Adding Relationships§

We have a basic email address book at this point, but there's other information we might want to track for our contacts. Mailing addresses, for example. A single Contact may have multiple addresses associated with them, so we'll store this in a separate table, allowing us to have multiple addresses for each Contact.

class Address(models.Model):

    contact = models.ForeignKey(Contact)
    address_type = models.CharField(
        max_length=10,
    )

    address = models.CharField(
        max_length=255,
    )
    city = models.CharField(
        max_length=255,
    )
    state = models.CharField(
        max_length=2,
    )
    postal_code = models.CharField(
        max_length=20,
    )

    class Meta:
        unique_together = ('contact', 'address_type',)

Django provides three types of fields for relating objects to each other: ForeignKey for creating one to many relationships, ManyToManyField for relating many to many, and OneToOneField for creating a one to one relationship. You define the relationship in one model, but it's accessible from the other side, as well.

Sync up the database to create the table, and then start the shell so we can explore this.

(tutorial)$ python manage.py syncdb
Creating tables ...
Creating table contacts_address
Installing custom SQL ...
Installing indexes ...
Installed 0 object(s) from 0 fixture(s)

Now that we have the model created, we can again play with it using the interactive shell.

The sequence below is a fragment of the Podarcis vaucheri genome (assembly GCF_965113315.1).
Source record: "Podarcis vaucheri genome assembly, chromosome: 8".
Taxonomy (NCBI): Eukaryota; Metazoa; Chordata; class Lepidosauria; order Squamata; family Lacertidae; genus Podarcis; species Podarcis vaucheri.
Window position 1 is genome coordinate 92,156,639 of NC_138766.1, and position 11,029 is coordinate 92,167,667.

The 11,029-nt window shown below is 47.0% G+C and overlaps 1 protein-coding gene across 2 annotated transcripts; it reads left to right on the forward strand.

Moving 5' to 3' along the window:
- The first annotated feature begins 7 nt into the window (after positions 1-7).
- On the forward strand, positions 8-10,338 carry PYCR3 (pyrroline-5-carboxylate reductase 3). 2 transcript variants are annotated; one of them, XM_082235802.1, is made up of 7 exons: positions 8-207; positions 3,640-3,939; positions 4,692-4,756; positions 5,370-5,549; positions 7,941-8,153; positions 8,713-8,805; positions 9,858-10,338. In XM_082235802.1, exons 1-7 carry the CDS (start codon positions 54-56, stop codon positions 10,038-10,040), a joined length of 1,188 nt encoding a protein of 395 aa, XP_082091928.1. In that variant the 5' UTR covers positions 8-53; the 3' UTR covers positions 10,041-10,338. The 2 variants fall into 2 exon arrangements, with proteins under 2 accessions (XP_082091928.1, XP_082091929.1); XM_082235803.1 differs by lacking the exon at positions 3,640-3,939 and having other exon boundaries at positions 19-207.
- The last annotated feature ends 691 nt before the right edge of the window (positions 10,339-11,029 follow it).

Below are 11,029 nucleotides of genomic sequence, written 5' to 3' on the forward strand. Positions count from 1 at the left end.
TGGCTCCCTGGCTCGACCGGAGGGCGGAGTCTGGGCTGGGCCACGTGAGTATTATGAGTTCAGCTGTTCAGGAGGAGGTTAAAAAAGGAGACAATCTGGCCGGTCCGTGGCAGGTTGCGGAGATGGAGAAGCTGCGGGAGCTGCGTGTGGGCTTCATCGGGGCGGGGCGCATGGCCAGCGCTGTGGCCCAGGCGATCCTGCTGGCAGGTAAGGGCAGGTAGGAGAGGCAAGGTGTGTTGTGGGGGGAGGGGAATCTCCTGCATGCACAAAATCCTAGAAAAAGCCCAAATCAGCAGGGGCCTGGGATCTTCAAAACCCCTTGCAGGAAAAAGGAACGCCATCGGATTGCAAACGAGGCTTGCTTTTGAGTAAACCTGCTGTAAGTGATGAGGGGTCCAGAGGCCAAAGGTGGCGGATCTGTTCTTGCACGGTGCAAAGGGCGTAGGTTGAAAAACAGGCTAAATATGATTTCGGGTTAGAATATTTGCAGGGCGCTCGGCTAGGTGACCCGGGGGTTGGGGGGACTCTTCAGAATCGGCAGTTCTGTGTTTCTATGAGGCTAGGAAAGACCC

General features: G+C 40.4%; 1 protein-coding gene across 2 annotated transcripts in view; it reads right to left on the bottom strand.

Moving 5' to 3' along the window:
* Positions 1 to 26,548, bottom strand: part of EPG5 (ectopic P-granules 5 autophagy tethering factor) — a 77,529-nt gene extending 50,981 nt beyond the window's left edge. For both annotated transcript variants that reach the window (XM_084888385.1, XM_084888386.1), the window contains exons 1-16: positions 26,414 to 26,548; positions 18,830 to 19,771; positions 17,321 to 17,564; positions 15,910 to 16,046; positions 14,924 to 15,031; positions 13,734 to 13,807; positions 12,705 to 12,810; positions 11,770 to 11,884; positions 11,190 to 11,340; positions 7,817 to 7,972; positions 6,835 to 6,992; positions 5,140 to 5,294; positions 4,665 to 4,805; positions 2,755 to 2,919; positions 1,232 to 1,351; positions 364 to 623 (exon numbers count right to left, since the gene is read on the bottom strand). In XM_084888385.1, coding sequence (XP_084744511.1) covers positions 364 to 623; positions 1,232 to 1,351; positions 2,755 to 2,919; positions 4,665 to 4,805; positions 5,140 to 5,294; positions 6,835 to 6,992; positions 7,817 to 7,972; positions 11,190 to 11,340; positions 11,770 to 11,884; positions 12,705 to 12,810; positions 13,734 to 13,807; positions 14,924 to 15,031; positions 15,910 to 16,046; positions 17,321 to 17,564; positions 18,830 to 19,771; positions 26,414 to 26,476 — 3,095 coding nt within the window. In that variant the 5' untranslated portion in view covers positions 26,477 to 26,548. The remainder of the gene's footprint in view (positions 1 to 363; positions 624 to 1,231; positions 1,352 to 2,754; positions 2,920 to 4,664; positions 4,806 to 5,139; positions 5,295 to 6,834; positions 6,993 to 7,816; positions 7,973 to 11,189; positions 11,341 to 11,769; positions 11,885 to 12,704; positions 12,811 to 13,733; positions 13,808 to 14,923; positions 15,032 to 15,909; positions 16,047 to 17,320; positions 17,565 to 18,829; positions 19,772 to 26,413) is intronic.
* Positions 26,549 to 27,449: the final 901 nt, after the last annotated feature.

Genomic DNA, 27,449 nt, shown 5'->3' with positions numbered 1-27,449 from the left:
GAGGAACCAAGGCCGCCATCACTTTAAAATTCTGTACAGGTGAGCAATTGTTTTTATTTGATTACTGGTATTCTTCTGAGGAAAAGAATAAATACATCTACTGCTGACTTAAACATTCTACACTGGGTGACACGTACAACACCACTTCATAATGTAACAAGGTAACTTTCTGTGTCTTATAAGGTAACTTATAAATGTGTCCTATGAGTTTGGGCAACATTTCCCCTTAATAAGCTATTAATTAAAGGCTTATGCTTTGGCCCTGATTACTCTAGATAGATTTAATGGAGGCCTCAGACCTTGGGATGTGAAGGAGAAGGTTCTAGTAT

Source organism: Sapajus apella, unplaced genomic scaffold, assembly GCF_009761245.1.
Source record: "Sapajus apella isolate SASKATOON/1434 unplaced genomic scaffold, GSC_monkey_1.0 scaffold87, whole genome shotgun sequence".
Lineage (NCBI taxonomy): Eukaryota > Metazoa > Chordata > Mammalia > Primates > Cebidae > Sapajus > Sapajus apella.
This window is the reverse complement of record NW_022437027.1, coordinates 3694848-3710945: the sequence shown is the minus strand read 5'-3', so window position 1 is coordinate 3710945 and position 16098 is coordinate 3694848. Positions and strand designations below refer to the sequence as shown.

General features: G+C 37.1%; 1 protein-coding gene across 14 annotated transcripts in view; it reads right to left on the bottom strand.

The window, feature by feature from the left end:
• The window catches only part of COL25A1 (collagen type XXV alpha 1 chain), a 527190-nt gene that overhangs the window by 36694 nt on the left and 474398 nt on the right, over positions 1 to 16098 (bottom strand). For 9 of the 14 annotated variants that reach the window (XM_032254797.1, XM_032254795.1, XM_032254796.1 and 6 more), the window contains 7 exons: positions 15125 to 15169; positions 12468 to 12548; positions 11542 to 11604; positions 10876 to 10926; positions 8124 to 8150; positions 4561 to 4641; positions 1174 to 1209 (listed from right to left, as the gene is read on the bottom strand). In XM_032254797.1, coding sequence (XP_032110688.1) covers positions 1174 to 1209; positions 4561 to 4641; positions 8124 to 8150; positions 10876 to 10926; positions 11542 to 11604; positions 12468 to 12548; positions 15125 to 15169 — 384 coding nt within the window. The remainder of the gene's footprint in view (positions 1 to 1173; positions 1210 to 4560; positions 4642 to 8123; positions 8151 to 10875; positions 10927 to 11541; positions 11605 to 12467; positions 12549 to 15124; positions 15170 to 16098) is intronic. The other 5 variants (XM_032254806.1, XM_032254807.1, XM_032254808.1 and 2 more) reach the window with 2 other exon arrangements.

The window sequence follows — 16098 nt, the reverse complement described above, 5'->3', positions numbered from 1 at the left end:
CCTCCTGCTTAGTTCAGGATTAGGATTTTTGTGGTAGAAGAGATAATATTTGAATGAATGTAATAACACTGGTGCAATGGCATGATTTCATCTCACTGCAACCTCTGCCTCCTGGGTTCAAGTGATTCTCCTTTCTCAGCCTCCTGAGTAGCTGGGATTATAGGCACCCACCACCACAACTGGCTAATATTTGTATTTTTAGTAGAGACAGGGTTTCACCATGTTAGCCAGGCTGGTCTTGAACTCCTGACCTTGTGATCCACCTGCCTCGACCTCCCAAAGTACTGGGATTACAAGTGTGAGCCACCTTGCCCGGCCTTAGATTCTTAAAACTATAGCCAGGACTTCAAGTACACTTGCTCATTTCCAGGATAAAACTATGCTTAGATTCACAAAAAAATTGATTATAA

(tutorial)$ python manage.py shell
Python 2.7.3 (default, Aug  9 2012, 17:23:57)
[GCC 4.7.1 20120720 (Red Hat 4.7.1-5)] on linux2
Type "help", "copyright", "credits" or "license" for more information.
(InteractiveConsole)
>>> from contacts.models import Contact, Address
>>> nathan = Contact.objects.create(first_name='Nathan', email='nathan@yergler.net')
>>> nathan.address_set.all()
[]
>>> nathan.address_set.create(address_type='home',
... city='San Francisco', state='CA', postal_code='94107')
<Address: Address object>
>>> nathan.address_set.create(address_type='college',
... address='354 S. Grant St.', city='West Lafayette', state='IN',
... postal_code='47906')
<Address: Address object>
>>> nathan.address_set.all()
[<Address: Address object>, <Address: Address object>]
>>> nathan.address_set.filter(address_type='college')
<Address: Address object>
>>> Address.objects.filter(contact__first_name='Nathan')
[<Address: Address object>, <Address: Address object>]

As you can see, even though we defined the relationship between Contacts and Addresses on the Address model, Django gives us a way to access things in the reverse direction. We can also use the double underscore notation to filter Addresses or Contacts based on the related objects.

Let's go ahead and add address display to our contacts. We'll add the list of all Addresses to the Contact detail view in contact.html.

{% extends "base.html" %}

{% block content %}

<h1>{{ contact }}</h1>

<p>Email: {{ contact.email }}</p>

<ul>
{% for address in contact.address_set.all %}
   <li>{{ address.address }}<br/>
       {{ address.city }} {{ address.state }}<br/>
       {{ address.postal_code }}
   </li>
{% endfor %}
</ul>

{% endblock %}